In a fascinating decision, the Business Litigation Section of the Superior Court of Massachusetts recently held that a terminated doctor/shareholder could bring a breach of fiduciary duty action against the controlling director.
The default rule in Massachusetts is that a director owes a fiduciary duty to the corporation itself, but not to individual shareholders. However, more than forty years ago the Supreme Judicial Court recognized an exception to that general rule, such that shareholders in a closely-held corporation with a close resemblance to a partnership "owe one another substantially the same fiduciary duties in the operation of the enterprise that partners owe to one another." Donahue v. Rodd Electrotype Co. Massachusetts recognizes a second exception to the general rule where a controlling shareholder who is also a director proposes and implements a self-interested transaction to the detriment of minority shareholders. See Intl Bhd. Of Elec. Workers Local No. 129 Benefit Fund v. Tucci.
In Punzak v. McIvor, the plaintiff had been a member and shareholder in Anesthesia Associates of Massachusetts, P.C. ("AAM") for more than two decades, while he was employed as an anesthesiologist with AAM. Plaintiff was also a shareholder in a related corporation, Plexus, formed to provide billing services for AAM.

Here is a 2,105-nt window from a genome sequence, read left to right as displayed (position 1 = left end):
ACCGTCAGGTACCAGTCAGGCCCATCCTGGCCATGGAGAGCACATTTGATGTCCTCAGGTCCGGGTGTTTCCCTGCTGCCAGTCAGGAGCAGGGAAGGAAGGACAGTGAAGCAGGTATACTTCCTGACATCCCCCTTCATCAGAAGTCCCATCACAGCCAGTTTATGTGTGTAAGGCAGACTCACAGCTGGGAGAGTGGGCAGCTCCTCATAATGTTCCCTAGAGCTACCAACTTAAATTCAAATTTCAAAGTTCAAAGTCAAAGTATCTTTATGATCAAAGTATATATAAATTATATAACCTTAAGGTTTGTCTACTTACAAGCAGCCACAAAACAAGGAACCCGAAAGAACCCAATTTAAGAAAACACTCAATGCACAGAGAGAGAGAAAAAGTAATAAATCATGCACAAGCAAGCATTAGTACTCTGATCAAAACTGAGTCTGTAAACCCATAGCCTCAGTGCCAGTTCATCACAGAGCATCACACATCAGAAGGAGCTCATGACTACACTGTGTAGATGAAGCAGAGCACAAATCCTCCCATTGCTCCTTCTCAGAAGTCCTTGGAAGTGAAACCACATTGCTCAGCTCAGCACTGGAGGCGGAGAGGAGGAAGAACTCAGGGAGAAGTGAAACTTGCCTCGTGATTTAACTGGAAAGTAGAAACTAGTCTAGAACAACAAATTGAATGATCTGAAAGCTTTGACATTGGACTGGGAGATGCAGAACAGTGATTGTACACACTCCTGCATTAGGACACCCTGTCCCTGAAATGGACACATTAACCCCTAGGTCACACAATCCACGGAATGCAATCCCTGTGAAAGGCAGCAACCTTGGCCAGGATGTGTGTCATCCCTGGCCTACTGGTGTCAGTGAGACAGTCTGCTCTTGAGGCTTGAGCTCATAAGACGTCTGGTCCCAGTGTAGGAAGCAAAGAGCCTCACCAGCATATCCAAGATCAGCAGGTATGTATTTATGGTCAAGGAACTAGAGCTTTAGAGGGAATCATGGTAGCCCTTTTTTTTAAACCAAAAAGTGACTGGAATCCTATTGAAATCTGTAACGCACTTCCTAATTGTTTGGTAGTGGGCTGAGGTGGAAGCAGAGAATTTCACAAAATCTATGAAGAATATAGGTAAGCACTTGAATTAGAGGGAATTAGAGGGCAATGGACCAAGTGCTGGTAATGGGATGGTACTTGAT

In December 2013, Plaintiff's employment with AAM was terminated after he sent two sarcastic reply-all emails regarding management to his colleagues. After his termination, Plaintiff's shares of both AAM and Plexus were involuntarily purchased by those corporations with "very substantial discounts for lack of control and lack of marketability."
Plaintiff filed a breach of fiduciary claim against the president of AAM, and the president of AAM moved for summary judgment. The Court observed that neither of the two recognized exceptions to the general rule that no fiduciary duty is owed by a director to the shareholders of the corporation applied, as the 83 shareholder size was far bigger than any corporation which had been previously adjudged to be a closely-held corporation, and the president of AAM held the same percentage interest in the corporation as all other physician-shareholders. However, the Court held that a third exception to the general rule should apply under the circumstances, reasoning that "the attributes of a closely held corporation described in Donahue . . . are strikingly similar to those that pertain to professional corporations like AAM. All the shareholders all perform similar services for the corporation that then pays them salaries for their work. They are dependent on the corporation for their livelihood and can expect no return for their ownership interests in AAM other than through their salaries. The shareholder/physicians refer to one another as partners. Given the resemblance of this kind of professional corporation to a partnership . . . a president of AAM ought to have fiduciary obligations to each of his fellow physicians to treat them fairly, as well as obligations to AAM." Therefore, the Court dismissed the president of AAM's motion for summary judgment on the plaintiff's breach of fiduciary duty claim.
In the wake of Punzak, directors in professional corporations need to be careful to exercise their duties fairly with respect not only to the corporation, but also with respect to their fellow shareholders.
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